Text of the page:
As the government shutdown continues, the House of Representatives is employing a new strategy: passing short-term continuing resolutions to keep small popular pieces of the government open. That strategy as with others in this fight, is credited to Texas Republican Senator Ted Cruz.
While government shutdowns are messy and disruptive, the country has lived through them before. The U.S. government, on the other hand, has never had to go cold turkey on borrowed money. That's what would happen if Congress doesn't raise the nation's borrowing limit by Oct. 17.
The federal government shut down Tuesday, leaving hundreds of thousands of federal workers furloughed and many of the nation's landmarks closed. In the nation's capital, many of the memorials and museums that attract tourists are closed, and a lot of the regions workers find themselves with unexpected — and unpaid — time off.
About 19,000 children are affected by the government shutdown. Head Start programs across the country are being forced to shut down as they lose funding from the federal government. Audie Cornish talks to Dora Jones, the director of Cheaha Regional Head Start in Talladega, Ala. Her program is closed Tuesday because of the shutdown.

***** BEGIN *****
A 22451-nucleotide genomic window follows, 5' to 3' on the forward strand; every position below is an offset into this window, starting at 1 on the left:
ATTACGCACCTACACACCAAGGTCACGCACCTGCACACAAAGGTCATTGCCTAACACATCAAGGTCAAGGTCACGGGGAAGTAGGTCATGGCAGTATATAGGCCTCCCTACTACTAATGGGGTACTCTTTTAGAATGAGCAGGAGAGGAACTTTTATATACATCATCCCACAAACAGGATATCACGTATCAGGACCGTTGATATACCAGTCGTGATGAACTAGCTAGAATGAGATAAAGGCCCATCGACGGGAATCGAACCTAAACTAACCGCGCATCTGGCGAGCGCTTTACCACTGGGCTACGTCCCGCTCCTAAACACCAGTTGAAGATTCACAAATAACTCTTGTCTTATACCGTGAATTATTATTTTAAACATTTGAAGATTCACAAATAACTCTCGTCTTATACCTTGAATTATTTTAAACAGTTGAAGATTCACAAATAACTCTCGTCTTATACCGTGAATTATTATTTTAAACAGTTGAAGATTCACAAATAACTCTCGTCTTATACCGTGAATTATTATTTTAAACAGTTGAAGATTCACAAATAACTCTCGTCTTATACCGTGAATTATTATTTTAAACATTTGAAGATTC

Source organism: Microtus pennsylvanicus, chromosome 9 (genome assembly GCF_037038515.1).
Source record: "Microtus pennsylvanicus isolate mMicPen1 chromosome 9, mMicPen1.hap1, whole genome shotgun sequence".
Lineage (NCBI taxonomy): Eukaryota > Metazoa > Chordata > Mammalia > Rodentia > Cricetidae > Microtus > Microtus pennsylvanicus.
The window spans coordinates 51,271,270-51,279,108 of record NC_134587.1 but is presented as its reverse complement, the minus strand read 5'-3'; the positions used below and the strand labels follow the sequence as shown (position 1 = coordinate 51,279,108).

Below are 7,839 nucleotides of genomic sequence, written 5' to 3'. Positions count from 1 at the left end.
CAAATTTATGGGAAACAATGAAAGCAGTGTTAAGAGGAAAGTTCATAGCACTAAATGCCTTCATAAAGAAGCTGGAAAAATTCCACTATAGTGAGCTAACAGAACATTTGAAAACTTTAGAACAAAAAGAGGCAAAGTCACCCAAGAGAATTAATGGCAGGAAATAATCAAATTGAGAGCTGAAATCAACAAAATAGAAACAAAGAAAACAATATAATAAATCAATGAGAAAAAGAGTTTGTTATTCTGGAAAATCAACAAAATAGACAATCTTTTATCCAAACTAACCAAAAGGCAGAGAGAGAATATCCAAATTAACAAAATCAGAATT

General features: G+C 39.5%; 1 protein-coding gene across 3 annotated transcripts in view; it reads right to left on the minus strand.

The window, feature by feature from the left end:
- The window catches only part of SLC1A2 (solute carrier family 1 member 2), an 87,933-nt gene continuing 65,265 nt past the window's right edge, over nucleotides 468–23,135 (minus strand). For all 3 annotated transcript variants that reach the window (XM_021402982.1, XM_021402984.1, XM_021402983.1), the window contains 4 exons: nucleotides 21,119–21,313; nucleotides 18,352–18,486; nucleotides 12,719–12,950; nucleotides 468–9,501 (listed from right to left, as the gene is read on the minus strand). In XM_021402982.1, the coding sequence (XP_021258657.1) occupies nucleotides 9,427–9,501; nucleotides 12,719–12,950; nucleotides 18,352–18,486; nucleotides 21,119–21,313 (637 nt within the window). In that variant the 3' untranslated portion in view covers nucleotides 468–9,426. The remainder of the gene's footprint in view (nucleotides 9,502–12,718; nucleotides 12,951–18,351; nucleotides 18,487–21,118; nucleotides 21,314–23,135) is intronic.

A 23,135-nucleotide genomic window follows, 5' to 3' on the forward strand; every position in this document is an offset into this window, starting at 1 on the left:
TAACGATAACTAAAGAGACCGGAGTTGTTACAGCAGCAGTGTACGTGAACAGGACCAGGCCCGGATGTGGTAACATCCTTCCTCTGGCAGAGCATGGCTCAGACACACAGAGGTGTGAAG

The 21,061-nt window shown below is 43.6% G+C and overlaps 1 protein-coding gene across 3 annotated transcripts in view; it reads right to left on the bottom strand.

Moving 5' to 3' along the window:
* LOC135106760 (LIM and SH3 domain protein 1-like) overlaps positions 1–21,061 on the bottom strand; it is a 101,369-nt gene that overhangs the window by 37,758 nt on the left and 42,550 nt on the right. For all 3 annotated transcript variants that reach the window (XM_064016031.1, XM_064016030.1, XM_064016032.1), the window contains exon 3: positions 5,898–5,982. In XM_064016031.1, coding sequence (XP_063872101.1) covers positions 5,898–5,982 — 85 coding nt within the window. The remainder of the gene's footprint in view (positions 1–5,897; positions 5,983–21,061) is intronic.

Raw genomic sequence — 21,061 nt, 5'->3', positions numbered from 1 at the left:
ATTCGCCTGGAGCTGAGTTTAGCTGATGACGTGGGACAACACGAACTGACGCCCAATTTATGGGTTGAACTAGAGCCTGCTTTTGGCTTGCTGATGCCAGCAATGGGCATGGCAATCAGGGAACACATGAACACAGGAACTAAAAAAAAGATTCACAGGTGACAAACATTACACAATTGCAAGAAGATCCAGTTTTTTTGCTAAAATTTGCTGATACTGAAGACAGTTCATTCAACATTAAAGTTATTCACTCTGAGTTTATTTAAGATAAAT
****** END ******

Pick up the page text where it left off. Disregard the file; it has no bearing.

On the first day of the new health care marketplaces opening Tuesday, Illinois Gov. Pat Quinn is touting the benefits of the Affordable Care Act. This, even though he couldn't manage to convince his legislature that the state should run its own exchange, leaving Illinois to partner with the federal government.
House Republicans on Monday made the so-called Vitter Amendment one of their conditions to pass a spending bill. They describe it as an elimination of a special subsidy for Capitol Hill and executive branch staff. But a closer look shows it would essentially amount to a massive pay cut.
For the first time in 17 years, the U.S. government has shut down. Some 800,000 federal workers are furloughed, though employees deemed essential are still on the job — but it's unclear if or when they'll be paid. President Obama lays the blame squarely at the feet of Congressional Republicans. House Republicans blame Obama.
Should the federal government shutdown continue for several more days, we're sure you'll have specific questions about how the government is working — or not working. Perhaps you're a federal worker, or maybe you rely on a government service. We want to know how the shutdown is affecting you and what you're worried about, or if you've been effected by past shutdowns and have wisdom to share. We could use a little free wisdom here in Washington. Click here to tell us your shutdown story , select "All Things Considered" in the drop down, and put "Shutdown Question" in your subject line.